In this week’s Business News: Škoda Auto sees car rent revolution; private rail operators target Slovakia; lower takings for Tesco tills; Brno belatedly courts Amazon; and ovine sales surge over Easter.
The biggest Czech car seller Škoda Auto is planning to revolutionize the country’s market by offering long-term rentals of their vehicles, the daily Hospodářské noviny reported this week. In collaboration with Škofin, a Škoda-affiliated leasing firm, the carmaker wants to first focus on renting out top-end models before extending it to the rest of its range. The contracts will be based on monthly fees, annual mileage, and the length of the period after which the car will be replaced; clients will not have to worry about regular safety inspections of the vehicle or insurance. A spokesman for Škoda said the firm is still finalizing details of the new service which should be launched in the coming weeks.
Two private Czech passenger train operators, RegioJet and Leo Express, announced this week they were planning to expand to Slovakia. Leo Express wants to extend its Prague-Ostrava route to the eastern Slovak city of Košice in December. RegioJet, meanwhile, wants to start operating four trains in each direction on Slovakia’s major Bratislava-Košice route, also in December 2014. Local experts are sceptical about the profitability of the Czech firms’ planned Slovak operations but RegioJet boss Radim Jančura said his company’s costs were 30 to 40 percent lower than those of the Slovak state rail operator, ZSSK.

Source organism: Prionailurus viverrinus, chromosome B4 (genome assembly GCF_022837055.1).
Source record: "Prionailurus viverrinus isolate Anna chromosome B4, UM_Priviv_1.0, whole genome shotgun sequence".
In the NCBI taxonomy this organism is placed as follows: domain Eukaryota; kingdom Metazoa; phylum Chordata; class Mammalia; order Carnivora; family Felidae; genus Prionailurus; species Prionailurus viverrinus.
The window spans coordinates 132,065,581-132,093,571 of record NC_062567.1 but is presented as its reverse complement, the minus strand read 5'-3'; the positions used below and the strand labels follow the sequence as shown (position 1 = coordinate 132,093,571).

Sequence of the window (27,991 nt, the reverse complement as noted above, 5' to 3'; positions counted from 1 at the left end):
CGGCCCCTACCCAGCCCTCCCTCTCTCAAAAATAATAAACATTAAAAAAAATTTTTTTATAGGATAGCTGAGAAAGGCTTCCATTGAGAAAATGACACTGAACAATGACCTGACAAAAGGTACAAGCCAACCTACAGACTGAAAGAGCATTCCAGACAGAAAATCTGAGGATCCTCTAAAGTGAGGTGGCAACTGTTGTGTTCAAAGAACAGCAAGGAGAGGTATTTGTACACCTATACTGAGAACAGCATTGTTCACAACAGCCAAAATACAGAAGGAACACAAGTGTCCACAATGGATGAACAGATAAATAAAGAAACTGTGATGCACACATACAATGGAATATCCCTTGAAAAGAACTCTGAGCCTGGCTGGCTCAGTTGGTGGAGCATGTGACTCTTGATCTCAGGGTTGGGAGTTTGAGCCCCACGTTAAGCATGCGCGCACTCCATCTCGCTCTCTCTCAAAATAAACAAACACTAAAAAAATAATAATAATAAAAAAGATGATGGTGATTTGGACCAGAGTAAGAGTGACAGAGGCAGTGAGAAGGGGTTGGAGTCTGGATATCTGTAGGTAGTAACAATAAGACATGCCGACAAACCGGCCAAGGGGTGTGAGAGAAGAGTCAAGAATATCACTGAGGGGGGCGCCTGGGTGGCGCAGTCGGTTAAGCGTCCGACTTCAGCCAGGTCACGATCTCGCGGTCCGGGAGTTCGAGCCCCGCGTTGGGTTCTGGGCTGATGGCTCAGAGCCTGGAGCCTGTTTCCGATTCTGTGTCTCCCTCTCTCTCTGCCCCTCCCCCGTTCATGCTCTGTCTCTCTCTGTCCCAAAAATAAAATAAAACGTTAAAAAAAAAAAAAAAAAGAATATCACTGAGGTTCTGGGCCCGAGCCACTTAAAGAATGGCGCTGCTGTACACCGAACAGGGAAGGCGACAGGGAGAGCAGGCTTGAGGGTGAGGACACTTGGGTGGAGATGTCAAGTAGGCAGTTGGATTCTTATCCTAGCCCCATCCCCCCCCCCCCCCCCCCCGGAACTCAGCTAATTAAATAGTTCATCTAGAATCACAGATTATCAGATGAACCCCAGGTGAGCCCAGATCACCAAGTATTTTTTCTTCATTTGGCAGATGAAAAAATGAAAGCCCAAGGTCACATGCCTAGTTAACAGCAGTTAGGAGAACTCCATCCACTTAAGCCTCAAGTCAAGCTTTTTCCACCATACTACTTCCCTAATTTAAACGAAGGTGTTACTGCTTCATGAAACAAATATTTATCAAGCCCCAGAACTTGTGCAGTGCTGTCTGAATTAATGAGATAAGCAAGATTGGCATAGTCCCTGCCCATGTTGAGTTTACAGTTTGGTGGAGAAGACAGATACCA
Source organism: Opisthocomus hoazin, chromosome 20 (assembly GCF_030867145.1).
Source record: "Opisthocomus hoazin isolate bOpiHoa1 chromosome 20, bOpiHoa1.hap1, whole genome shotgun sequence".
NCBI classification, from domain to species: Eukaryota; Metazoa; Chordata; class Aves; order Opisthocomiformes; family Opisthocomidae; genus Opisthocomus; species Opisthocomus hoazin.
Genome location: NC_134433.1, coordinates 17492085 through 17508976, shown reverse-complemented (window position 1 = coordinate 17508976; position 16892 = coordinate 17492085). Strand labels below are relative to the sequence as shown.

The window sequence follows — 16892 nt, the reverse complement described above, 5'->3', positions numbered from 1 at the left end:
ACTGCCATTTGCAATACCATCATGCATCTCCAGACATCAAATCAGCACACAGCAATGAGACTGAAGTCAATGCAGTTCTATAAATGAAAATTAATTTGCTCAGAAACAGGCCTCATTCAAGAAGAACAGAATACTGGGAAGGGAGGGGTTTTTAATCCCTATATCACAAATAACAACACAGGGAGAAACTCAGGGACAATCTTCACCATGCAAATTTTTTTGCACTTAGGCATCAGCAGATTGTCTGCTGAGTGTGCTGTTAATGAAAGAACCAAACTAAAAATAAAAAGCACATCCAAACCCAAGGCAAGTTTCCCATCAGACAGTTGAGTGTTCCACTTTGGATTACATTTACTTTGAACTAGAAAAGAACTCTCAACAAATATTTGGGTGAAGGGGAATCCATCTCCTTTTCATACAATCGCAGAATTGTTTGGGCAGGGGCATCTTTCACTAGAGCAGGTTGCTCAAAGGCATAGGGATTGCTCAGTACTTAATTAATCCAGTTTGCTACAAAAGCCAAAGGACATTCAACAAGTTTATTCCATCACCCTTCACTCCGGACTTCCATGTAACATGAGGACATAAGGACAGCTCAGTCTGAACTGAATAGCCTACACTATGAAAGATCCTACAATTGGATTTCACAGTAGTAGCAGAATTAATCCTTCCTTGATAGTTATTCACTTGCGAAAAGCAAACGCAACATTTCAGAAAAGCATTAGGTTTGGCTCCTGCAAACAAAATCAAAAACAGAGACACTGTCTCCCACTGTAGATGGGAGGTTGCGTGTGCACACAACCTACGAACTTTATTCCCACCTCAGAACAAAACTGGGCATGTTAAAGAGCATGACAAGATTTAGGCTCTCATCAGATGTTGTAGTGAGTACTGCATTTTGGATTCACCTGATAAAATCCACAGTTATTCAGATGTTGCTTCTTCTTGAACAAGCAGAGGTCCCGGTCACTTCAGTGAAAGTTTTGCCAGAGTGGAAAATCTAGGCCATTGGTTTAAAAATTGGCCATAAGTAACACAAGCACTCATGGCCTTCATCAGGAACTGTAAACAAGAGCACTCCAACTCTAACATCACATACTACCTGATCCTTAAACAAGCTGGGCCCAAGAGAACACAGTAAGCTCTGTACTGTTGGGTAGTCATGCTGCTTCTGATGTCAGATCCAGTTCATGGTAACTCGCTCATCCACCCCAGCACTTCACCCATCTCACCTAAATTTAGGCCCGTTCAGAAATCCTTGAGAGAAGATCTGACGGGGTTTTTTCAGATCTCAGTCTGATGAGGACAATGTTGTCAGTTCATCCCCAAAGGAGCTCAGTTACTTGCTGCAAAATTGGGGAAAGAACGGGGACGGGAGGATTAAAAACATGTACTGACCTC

Tesco’s sales in the Czech Republic dropped last year by 4.4 percent, the company said in a press release this week. In 2013, Tesco’s sales reached 44 billion crowns, and the firm posted a 1.12 billion loss. The country’s second largest retail chain did not reveal detailed information of its performance last year; however, the report suggests that its investment into new service and renovating 70 of its stores across the country failed to increase its revenues, the news website ihned.cz said.
After three rejections to sell land for an Amazon distribution centre on the outskirts of Brno, the city’s councillors on Tuesday approved the deal despite the fact that Amazon had announced it was no longer interested in the location. The developer CTP Invest, hired by Amazon to build the facility, however hopes the US e-commerce giant will change its mind, and the project will continue. For that to happen, however, Brno City Hall would also have to approve changes to the city’s zoning plan currently makes no allowances for a logistics centre to be built in the location. Amazon was planning to spend some 2.7 billion crowns in Brno, creating around 1,500 jobs. The company is also planning to build a similar facility outside Prague.
On average, Czechs consume between 0.3 and 0.4 kilos of lamb and goat meat per year, far less than the 40 kilos or so of pork which remains by the far the most popular type of meat on Czech menus. However, demand for lamb and goat jumps during the Easter holidays when many families sit down to the traditional roast lamb. A spokeswoman for the Makro supermarket chain told the news agency ČTK that during Easter, they sell three times as much of lamb and goat compared to the rest of the year. Czechs’ appetite for goat milk and cheese has nevertheless doubled since 2001; last year, farmers in the Czech Republic produced 165 tonnes of goat cheese.
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